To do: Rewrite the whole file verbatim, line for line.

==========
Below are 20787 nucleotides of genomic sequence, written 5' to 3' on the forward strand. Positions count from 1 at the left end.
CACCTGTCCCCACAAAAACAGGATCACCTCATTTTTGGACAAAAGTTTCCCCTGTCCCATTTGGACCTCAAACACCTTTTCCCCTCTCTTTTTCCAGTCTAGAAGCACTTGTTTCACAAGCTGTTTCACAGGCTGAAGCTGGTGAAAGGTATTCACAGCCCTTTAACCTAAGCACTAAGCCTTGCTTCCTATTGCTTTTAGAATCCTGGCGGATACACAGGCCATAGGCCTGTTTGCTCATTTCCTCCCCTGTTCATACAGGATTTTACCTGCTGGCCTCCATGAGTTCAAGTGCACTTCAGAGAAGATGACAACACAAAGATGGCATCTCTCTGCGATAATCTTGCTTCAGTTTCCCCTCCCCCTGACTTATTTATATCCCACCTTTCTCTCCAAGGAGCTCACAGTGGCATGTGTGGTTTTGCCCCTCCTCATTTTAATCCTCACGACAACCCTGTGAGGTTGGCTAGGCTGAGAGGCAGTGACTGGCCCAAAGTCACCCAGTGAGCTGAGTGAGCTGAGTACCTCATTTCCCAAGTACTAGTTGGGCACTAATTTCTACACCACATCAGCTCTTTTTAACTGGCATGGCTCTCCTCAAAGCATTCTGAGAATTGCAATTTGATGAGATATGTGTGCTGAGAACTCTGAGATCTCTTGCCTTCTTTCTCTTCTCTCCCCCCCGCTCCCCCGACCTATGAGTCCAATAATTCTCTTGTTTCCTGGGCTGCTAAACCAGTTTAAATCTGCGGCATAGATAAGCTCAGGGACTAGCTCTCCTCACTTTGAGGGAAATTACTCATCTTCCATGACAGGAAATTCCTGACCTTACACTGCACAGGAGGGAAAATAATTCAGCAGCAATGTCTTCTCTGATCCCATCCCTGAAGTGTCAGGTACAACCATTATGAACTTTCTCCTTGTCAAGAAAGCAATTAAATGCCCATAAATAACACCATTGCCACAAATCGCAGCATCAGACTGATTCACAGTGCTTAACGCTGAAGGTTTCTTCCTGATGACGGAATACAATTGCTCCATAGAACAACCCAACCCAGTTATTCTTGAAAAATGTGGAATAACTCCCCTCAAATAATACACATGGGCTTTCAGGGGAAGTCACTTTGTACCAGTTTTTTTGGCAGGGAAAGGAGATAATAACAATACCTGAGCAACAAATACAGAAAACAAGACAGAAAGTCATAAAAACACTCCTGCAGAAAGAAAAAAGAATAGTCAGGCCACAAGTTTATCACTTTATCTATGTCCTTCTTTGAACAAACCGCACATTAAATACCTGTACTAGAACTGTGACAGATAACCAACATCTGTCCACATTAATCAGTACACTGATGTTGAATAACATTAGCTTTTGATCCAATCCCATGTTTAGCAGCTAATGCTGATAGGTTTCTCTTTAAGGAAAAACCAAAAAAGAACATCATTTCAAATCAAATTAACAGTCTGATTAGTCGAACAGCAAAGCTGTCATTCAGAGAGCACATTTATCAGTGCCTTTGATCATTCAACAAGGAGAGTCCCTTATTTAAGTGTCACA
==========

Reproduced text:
Below are 20787 nucleotides of genomic sequence, written 5' to 3' on the forward strand. Positions count from 1 at the left end.
CACCTGTCCCCACAAAAACAGGATCACCTCATTTTTGGACAAAAGTTTCCCCTGTCCCATTTGGACCTCAAACACCTTTTCCCCTCTCTTTTTCCAGTCTAGAAGCACTTGTTTCACAAGCTGTTTCACAGGCTGAAGCTGGTGAAAGGTATTCACAGCCCTTTAACCTAAGCACTAAGCCTTGCTTCCTATTGCTTTTAGAATCCTGGCGGATACACAGGCCATAGGCCTGTTTGCTCATTTCCTCCCCTGTTCATACAGGATTTTACCTGCTGGCCTCCATGAGTTCAAGTGCACTTCAGAGAAGATGACAACACAAAGATGGCATCTCTCTGCGATAATCTTGCTTCAGTTTCCCCTCCCCCTGACTTATTTATATCCCACCTTTCTCTCCAAGGAGCTCACAGTGGCATGTGTGGTTTTGCCCCTCCTCATTTTAATCCTCACGACAACCCTGTGAGGTTGGCTAGGCTGAGAGGCAGTGACTGGCCCAAAGTCACCCAGTGAGCTGAGTGAGCTGAGTACCTCATTTCCCAAGTACTAGTTGGGCACTAATTTCTACACCACATCAGCTCTTTTTAACTGGCATGGCTCTCCTCAAAGCATTCTGAGAATTGCAATTTGATGAGATATGTGTGCTGAGAACTCTGAGATCTCTTGCCTTCTTTCTCTTCTCTCCCCCCCGCTCCCCCGACCTATGAGTCCAATAATTCTCTTGTTTCCTGGGCTGCTAAACCAGTTTAAATCTGCGGCATAGATAAGCTCAGGGACTAGCTCTCCTCACTTTGAGGGAAATTACTCATCTTCCATGACAGGAAATTCCTGACCTTACACTGCACAGGAGGGAAAATAATTCAGCAGCAATGTCTTCTCTGATCCCATCCCTGAAGTGTCAGGTACAACCATTATGAACTTTCTCCTTGTCAAGAAAGCAATTAAATGCCCATAAATAACACCATTGCCACAAATCGCAGCATCAGACTGATTCACAGTGCTTAACGCTGAAGGTTTCTTCCTGATGACGGAATACAATTGCTCCATAGAACAACCCAACCCAGTTATTCTTGAAAAATGTGGAATAACTCCCCTCAAATAATACACATGGGCTTTCAGGGGAAGTCACTTTGTACCAGTTTTTTTGGCAGGGAAAGGAGATAATAACAATACCTGAGCAACAAATACAGAAAACAAGACAGAAAGTCATAAAAACACTCCTGCAGAAAGAAAAAAGAATAGTCAGGCCACAAGTTTATCACTTTATCTATGTCCTTCTTTGAACAAACCGCACATTAAATACCTGTACTAGAACTGTGACAGATAACCAACATCTGTCCACATTAATCAGTACACTGATGTTGAATAACATTAGCTTTTGATCCAATCCCATGTTTAGCAGCTAATGCTGATAGGTTTCTCTTTAAGGAAAAACCAAAAAAGAACATCATTTCAAATCAAATTAACAGTCTGATTAGTCGAACAGCAAAGCTGTCATTCAGAGAGCACATTTATCAGTGCCTTTGATCATTCAACAAGGAGAGTCCCTTATTTAAGTGTCACA